An Egyptian Easter: the season of tolerance

Abdel Latif el-Menawy

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We are living through days that only God knows where they will lead us to. I and many others think that the Egyptians are suffering from a great deal of depression and of strange mixed feelings of anger, despair, futility, the desire to scream and the desire to approach God and pray that he rids us and rids the country of the heavy burden we have been suffering from. This however will not prevent us from always trying to maintain hope of restoring the country to its sons with no discrimination or elimination in order to have a country for all citizens.

An aspect of holding on to our country's features is the permanent recalling of its original culture and celebrating it without looking at whether this culture is Muslim or Christian but rather that it is an Egyptian culture.

The homeland

Egypt, our homeland, carries its culture within it. Egypt has been capable throughout history to respond with all cultures that passed through it or lived in it. And this is how the unique fabric of the Egyptian character developed.

Thus, Egypt acquired its own special taste in dealing with cultures and religions. Each culture and religion that entered Egypt acquired a pure special taste. No culture survived in Egypt except by responding to the nature of the centrist moderate Egyptian character that has its special spirit.

When Christianity arrived in Egypt, the Day of Resurrection was introduced and the Egyptians' celebration of their day came right after it. So the Copts celebrated Easter on Sunday and “Sham Ennisim” fell on Monday. The latter is a day that Egyptians inherited from their ancestors, the pharaohs. Celebrating this feast has been inherited by generations throughout all eras. It is celebrated by carrying out the same rituals and by abiding by the same traditions and habits that have not been even slightly altered since the era of the pharaohs until now. After Islam was introduced to Egypt, Egyptians, whether Muslim or Copts, celebrated this Egyptian day after they all celebrated the Day of Resurrection.

Sham Ennisim

The word "Sham Ennisim" is an old Egyptian word that means "Harvest Season." Many think that the word is Arabic. In fact, it is an ancient Egyptian word. And the "Harvest Season" means the day which ancient Egyptians believed to have been the day the world was created in.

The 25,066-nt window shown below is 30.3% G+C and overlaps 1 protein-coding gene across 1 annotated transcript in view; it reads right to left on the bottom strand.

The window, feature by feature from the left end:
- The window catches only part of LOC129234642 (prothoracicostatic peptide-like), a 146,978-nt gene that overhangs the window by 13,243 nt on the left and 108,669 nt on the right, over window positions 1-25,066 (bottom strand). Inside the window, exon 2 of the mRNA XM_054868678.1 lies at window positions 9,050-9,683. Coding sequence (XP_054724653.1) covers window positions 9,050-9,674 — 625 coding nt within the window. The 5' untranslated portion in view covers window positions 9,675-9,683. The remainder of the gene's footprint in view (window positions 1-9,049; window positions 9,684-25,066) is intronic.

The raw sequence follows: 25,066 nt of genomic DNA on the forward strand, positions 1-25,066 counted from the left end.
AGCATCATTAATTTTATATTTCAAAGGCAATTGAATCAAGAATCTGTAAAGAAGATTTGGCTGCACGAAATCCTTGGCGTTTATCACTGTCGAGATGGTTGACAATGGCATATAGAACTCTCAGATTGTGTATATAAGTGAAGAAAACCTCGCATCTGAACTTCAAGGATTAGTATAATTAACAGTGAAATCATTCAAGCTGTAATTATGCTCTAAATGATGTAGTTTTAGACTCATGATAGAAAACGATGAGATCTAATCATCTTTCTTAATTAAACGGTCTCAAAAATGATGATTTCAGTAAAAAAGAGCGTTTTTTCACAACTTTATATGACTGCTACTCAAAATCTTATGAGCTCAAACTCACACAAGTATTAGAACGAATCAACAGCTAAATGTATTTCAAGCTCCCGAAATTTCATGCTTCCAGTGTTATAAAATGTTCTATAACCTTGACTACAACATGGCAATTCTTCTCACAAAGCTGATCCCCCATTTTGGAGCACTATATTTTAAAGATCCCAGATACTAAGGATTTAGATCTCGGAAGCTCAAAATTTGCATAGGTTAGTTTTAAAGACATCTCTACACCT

Egypt, our homeland, carries its culture within it. Egypt has been capable throughout history to stand strong against cultures that attempted to conquer it.

Abdel Latif el-Menawy

When Christianity spread throughout the entirety of Egypt by the 14th century, the Egyptians faced a problem over when to celebrate this Egyptian feast (Sham Ennisim) because it always fell on Lent, which comes before Easter. Lent is distinguished with extreme asceticism, seclusion and worship. And of course, Lent is distinguished with the practice of abstaining from all foods of animal origins, including fish which is considered an important aspect in celebrating Sham Ennisim. Thus it was difficult to celebrate it during Lent. So the Egyptian Christians thought then that celebrating Sham Ennisim must be postponed until after Lent. And they agreed to celebrate it after Easter Day which always comes on a Sunday. And thus Sham Ennisim always falls on the Monday which follows that Sunday.

People in Egypt continued to celebrate this feast until after Islam was introduced in the country. So it remained an inherited tradition that carries the same rituals and traditions which have not been changed since the days of the pharaohs.

This caught the attention of British Orientalist Edward William Lane who visited Cairo in 1834. He described the Egyptians' celebration of this feast by saying: "They go early to the neighboring countryside. They stroll in the Nile and head north to smell the breeze. They think that the breeze - on this day - has a beneficial effect. Most of them have lunch in the countryside or in the Nile." These are the same traditions the Egyptians practice today.

Egypt continues to be that homeland which was born to stay, and Egyptians continue to be this homeland's adornment. May all Egyptians be well at this time, next year.

Abdel Latif el-Menawy is an author, columnist and multimedia journalist who has covered conflicts around the world. He is the author of "Tahrir: the last 18 days of Mubarak," a book he wrote as an eyewitness to events during the 18 days before the stepping down of former Egyptian President Hosni Mubarak. Menawy’s most recent public position was head of Egypt’s News Center. He is a member of the National Union of Journalists in the United Kingdom, and the Egyptian Journalists Syndicate. He can be found on Twitter @ALMenawy

Disclaimer: Views expressed by writers in this section are their own and do not reflect Al Arabiya English's point-of-view.
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